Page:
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Secondary Survey of Animal Emergency Patients

By

Andrew Linklater

, DVM, DACVECC, Lakeshore Veterinary Specialists, Glendale, Wisconsin;


Annie Chih

, DVM, DACVECC, Animal Medical Center of Seattle, Shoreline, WA

Last full review/revision Nov 2020 | Content last modified Nov 2020

The secondary survey of emergency patients is the process of obtaining significant and thorough historical information, performing a complete physical examination, and collecting general diagnostic information. These data are used to direct the formulation of a specific diagnostic, therapeutic, and monitoring plan.

The history should be recorded in a concise format. The presenting complaint is obtained from the owner, who can provide information such as when the animal was last completely normal. A chronology of the daily progression of abnormalities since the onset of signs can be useful. Background information includes past medical problems, toxicities, medications, drug and food sensitivities, blood transfusions, travel history, the date of last vaccinations, and other preventive care. Other organ systems not seemingly involved should also be historically evaluated. Details of the specific disease process are obtained and may help direct diagnostics and care.

A complete physical examination should be performed, working from head to tail. Particular attention is given to heart and lung auscultation for abnormalities, and to abdominal, rectal, and joint palpation for pain or enlargements. A complete neurologic and orthopedic examination is often warranted. Acute abdominal pain requires localization of the pain and auscultation of the abdomen for bowel sounds to localize the problem to the reticuloendothelial, reproductive, urinary, or GI systems; the peritoneal space; or the muscle, skin, nerves, or fat around the abdominal wall. Fever of unknown origin directs examination to the peritoneal cavity and to the reproductive, urinary, pulmonary, and cardiovascular systems.

An initial minimum database should consist of a PCV, total solids, glucose, and BUN. Other important diagnostics include urinalysis (before fluid administration), venous or arterial blood gas, an electrolyte panel, a CBC, and a serum chemistry panel. When coagulation disorders are suspected or surgery is anticipated, blood smears to estimate platelet number, buccal bleeding time to evaluate platelet function, and a clotting profile such as an activated clotting time or prothrombin time and activated partial thromboplastin time are warranted. Thromboelastography has emerged as a method to identify risk of hypercoagulation and hyperfibrinolysis.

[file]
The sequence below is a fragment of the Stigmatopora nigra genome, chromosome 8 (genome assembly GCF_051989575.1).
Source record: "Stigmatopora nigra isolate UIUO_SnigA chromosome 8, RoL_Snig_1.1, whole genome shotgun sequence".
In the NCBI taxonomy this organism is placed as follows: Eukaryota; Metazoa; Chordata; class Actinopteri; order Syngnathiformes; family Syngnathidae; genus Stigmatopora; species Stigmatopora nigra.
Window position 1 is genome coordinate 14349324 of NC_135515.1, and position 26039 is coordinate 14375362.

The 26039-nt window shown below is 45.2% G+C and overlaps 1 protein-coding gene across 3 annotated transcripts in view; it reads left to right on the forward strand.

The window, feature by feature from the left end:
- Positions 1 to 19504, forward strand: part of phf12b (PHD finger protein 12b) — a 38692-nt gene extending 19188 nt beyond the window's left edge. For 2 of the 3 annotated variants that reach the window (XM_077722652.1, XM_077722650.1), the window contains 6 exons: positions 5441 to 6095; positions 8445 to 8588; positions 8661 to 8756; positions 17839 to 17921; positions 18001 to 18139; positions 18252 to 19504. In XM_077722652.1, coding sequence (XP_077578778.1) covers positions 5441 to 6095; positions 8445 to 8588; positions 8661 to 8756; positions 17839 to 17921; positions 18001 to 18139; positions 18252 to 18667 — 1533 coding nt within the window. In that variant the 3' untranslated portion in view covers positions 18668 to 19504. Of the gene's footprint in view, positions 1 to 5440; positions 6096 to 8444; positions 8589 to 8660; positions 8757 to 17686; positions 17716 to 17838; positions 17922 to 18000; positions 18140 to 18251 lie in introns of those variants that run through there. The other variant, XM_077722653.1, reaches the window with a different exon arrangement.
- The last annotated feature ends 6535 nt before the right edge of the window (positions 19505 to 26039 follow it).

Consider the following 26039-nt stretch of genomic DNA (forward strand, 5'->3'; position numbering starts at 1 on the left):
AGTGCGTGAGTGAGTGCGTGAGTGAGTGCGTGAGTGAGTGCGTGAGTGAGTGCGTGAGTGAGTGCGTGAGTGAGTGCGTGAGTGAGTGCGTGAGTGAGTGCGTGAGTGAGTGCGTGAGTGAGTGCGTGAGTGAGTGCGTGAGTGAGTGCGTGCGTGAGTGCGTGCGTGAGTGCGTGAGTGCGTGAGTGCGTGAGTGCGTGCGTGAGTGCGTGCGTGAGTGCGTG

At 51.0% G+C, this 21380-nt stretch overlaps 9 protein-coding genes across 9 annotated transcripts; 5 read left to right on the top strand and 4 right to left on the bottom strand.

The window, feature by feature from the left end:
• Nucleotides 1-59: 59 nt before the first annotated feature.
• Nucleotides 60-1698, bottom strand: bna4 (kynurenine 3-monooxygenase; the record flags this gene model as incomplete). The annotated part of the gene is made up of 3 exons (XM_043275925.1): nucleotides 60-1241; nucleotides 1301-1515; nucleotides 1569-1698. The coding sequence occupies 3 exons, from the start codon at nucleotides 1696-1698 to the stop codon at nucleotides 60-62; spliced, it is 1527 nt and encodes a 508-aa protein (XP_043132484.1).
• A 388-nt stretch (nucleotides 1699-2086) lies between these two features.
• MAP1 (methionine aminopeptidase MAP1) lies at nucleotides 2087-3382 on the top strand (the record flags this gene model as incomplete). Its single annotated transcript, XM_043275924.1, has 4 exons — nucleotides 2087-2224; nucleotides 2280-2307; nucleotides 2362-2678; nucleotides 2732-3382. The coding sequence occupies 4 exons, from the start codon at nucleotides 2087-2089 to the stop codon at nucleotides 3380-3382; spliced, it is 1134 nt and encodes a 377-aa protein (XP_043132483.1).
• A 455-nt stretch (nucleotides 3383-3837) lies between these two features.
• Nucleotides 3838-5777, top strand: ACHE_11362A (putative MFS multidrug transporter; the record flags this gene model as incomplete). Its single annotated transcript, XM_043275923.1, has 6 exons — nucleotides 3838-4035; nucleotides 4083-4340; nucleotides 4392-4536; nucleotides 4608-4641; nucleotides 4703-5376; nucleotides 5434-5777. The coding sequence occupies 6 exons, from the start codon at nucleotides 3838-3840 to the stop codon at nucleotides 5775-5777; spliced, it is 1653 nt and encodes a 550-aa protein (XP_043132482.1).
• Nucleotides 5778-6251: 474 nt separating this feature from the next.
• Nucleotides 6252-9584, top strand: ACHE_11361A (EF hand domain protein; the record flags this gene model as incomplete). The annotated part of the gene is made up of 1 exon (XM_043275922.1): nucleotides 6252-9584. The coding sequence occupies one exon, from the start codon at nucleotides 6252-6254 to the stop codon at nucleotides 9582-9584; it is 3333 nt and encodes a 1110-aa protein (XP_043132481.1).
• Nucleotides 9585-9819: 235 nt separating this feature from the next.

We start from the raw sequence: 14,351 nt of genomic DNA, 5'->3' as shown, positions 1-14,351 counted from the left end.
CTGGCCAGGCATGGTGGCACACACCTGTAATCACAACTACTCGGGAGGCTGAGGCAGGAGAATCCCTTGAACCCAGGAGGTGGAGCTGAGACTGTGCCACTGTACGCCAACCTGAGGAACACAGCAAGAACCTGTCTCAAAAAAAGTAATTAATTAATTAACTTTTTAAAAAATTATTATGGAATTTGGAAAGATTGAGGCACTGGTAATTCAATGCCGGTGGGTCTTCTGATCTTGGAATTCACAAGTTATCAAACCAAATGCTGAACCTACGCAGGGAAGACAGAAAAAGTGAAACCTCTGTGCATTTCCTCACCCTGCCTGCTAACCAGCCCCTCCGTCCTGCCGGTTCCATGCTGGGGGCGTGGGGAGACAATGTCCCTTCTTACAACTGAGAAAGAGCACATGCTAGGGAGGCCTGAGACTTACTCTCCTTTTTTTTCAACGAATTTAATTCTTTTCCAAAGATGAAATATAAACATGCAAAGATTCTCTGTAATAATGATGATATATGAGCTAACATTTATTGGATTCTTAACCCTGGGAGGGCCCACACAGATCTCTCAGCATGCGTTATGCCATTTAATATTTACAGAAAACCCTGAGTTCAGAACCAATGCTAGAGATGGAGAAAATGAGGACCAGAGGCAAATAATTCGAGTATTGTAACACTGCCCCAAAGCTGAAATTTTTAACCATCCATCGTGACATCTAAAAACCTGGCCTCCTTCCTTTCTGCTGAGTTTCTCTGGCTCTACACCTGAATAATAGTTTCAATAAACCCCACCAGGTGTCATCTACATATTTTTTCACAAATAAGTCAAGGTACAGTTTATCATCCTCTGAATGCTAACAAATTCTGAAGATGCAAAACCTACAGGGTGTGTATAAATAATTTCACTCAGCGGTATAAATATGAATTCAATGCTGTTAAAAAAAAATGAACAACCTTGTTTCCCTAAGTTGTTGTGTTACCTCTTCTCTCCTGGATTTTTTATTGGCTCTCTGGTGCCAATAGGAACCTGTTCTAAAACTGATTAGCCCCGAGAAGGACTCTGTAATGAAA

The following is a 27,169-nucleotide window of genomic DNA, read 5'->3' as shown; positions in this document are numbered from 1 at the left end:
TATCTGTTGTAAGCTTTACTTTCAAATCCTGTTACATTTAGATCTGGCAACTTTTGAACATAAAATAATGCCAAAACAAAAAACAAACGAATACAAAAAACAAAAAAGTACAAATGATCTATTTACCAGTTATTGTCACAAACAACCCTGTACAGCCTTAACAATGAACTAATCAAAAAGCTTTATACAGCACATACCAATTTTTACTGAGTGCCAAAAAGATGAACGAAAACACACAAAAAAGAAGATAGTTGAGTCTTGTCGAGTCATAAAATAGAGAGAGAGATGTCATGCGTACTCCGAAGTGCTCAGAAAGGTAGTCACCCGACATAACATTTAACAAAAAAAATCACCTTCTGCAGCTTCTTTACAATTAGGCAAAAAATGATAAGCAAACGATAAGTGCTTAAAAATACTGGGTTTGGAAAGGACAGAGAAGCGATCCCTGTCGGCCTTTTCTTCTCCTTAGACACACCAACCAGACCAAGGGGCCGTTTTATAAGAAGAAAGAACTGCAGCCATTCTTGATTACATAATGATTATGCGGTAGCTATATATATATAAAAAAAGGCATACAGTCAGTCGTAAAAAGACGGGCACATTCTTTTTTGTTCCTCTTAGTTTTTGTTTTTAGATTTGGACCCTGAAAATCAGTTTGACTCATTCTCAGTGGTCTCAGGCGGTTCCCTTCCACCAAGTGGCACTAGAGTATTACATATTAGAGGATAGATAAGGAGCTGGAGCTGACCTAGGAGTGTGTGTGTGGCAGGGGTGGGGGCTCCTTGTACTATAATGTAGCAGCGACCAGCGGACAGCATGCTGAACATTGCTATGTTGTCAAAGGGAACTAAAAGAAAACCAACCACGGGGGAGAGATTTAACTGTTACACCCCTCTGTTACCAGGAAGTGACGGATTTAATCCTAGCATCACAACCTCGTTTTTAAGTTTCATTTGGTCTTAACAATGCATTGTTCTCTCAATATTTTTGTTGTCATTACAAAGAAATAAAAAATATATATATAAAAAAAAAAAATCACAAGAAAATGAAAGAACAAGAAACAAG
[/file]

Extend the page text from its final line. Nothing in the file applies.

A deficit in any of the first three components of the primary survey (ie, airway, breathing, circulation) will quickly result in anaerobic metabolism due to poor oxygen delivery to the tissues. This can rapidly result in a type A lactic acidosis. Lactate can be accurately, easily, and rapidly measured with several point-of-care analyzers. Normal lactate values in dogs and cats are <2 mmol/L. Lactate levels normalize rapidly with treatment of the underlying condition of poor oxygen delivery to the tissues and is associated with improved survival. Lactate can be used along with other parameters as an endpoint of resuscitation in hypovolemic animals. Initial increases in blood lactate have been reported to be associated with an increase in complications and mortality in certain diseases in small animals. Resolving hyperlactatemia is associated with improved outcome.

Various scoring systems such as the animal trauma triage score may provide some useful prognostic information. The modified Glasgow Coma Scale is a useful monitoring tool for patients with neurologic injury; the composite Glasgow Pain Scale will identify patients in need of analgesia.

Key Points

  • A primary survey is essential to identify patients that require rapid intervention to avoid rapid deterioration.

  • Airway, Breathing, Circulation, level of consciousness and level of pain should all be rapidly evaluated.

  • Identification of the etiology of shock along with rapid correction with IV fluids and vasopressor agents is essential.

  • Damage control techniques are used for patients with hemorrhage.

  • Monitoring patients for response to therapy and need for additional intervention is key.

  • A secondary survey should be performed for identification of, and therapy for, the underlying etiology along with concurrent illness or injury.

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